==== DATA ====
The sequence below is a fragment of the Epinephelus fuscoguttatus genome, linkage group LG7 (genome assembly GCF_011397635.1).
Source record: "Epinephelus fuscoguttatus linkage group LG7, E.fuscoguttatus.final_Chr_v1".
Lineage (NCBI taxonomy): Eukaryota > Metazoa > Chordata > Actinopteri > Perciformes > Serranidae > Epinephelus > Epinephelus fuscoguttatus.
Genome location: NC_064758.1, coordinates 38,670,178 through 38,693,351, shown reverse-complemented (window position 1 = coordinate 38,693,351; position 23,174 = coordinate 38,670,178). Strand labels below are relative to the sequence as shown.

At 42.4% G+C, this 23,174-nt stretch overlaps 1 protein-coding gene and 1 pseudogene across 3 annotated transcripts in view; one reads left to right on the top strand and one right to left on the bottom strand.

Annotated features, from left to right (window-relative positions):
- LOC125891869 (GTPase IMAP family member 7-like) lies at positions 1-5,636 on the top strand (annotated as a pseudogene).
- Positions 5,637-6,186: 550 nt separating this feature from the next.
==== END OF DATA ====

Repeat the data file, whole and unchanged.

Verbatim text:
The sequence below is a fragment of the Epinephelus fuscoguttatus genome, linkage group LG7 (genome assembly GCF_011397635.1).
Source record: "Epinephelus fuscoguttatus linkage group LG7, E.fuscoguttatus.final_Chr_v1".
Lineage (NCBI taxonomy): Eukaryota > Metazoa > Chordata > Actinopteri > Perciformes > Serranidae > Epinephelus > Epinephelus fuscoguttatus.
Genome location: NC_064758.1, coordinates 38,670,178 through 38,693,351, shown reverse-complemented (window position 1 = coordinate 38,693,351; position 23,174 = coordinate 38,670,178). Strand labels below are relative to the sequence as shown.

At 42.4% G+C, this 23,174-nt stretch overlaps 1 protein-coding gene and 1 pseudogene across 3 annotated transcripts in view; one reads left to right on the top strand and one right to left on the bottom strand.

Annotated features, from left to right (window-relative positions):
- LOC125891869 (GTPase IMAP family member 7-like) lies at positions 1-5,636 on the top strand (annotated as a pseudogene).
- Positions 5,637-6,186: 550 nt separating this feature from the next.